Cristo Rey students do stand up as others step up for school

Streams of people filed past students James Townes, Myesha Green and Gary Spratley in the lobby of Cristo Rey Jesuit High School March 21. Their eyes widened as the crowd grew to more than 300.

“I didn’t know all these people were going to be here,” Myesha said. “I’m just thinking don’t mess up because my friends are here. That would be bad.”

The sophomores were determined not to get rattled, even though their one-act monologues were sandwiched between two nationally known stand-up comedians in a fundraising event called Stand Up for Students.

In many ways, performing on the same stage as headliner and Calvert Hall graduate Mike Storck and host Erin Jackson was the epitome of Cristo Rey’s model, which immerses students in the workforce one day a week. The school is in its second year of operation in Baltimore City and is part of a national network of Cristo Rey institutions.

“I feel a little nervous, but I’ve performed in front of more people than this,” James said with confidence. “I can’t believe I’m on the same stage with these people.”

A little more than an hour later, James was prowling the stage of the school’s gymnasium, performing an act about a frustrated teenager who is missing his family and the comfort of his own bed while away at camp.

The crowd, members of which paid $75 per ticket and also participated in raffles, roared at James’ routine. They doubled over in laughter just minutes before as Gary played a smooth operator trying to woo Myesha on a park bench.

Myesha also performed a one-woman routine where she tried to convince her family she possessed magical powers.

It was a night that caused Jesuit Father John Swope, president of Cristo Rey, to smile and beam with pride.

“The three of them, they’re really terrific people,” Father Swope said. “They all have their own personal stories and a beautiful talent.”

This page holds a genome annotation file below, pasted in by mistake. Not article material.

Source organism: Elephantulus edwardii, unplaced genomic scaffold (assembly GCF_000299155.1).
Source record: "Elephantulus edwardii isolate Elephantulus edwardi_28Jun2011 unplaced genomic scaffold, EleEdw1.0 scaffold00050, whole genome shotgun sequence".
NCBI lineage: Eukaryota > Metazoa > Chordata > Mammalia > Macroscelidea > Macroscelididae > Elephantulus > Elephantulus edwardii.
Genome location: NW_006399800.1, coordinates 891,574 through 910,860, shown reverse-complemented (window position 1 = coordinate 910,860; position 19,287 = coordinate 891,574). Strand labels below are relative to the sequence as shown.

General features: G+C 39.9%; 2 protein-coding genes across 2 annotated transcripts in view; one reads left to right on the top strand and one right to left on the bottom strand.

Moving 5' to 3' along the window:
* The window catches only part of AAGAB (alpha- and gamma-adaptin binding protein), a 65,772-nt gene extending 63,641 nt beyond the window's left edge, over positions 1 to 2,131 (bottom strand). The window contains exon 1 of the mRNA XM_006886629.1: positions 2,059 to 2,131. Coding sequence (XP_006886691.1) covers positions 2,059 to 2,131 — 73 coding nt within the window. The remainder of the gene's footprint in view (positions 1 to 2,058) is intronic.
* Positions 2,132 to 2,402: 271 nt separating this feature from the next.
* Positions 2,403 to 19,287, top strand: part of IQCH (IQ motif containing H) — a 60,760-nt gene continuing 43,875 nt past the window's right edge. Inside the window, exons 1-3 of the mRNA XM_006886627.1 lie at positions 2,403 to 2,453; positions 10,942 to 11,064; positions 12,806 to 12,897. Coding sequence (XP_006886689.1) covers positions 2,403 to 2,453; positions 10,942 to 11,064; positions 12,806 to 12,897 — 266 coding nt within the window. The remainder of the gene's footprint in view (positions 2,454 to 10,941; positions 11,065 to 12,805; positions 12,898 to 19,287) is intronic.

Students took part in almost every aspect of the night, serving as greeters and hosts, checking coats while helping guests to their seats.

Bill Baird, a parishioner of Cathedral of Mary our Queen in Homeland with his wife, Joanna, helps financially sponsor students at Cristo Rey. He said the Stand Up for Students event showcased how Cristo Rey was molding citizens.

“Here, they have the opportunity to be in the workforce, to learn how to deal with people and communication skills,” Mr. Baird said. “Seeing these young people tonight and their maturity and self-confidence, their demeanor has changed dramatically from just two years ago. It’s real. It’s very real.”

The night of comedy raised enough to fund two full scholarships at $25,000.

Gary, who has interest in drama, said he wanted to make the best of his opportunity.

“I’m blessed,” Gary said. “To come to a school like this and be in something with people of certain standards … I’m just blessed.”

James echoed the sentiment.

“I think the school really cares a lot about us,” James said. “I’m really thankful and grateful they did this for us.”

Catholic Review

The Catholic Review is the official publication of the Archdiocese of Baltimore.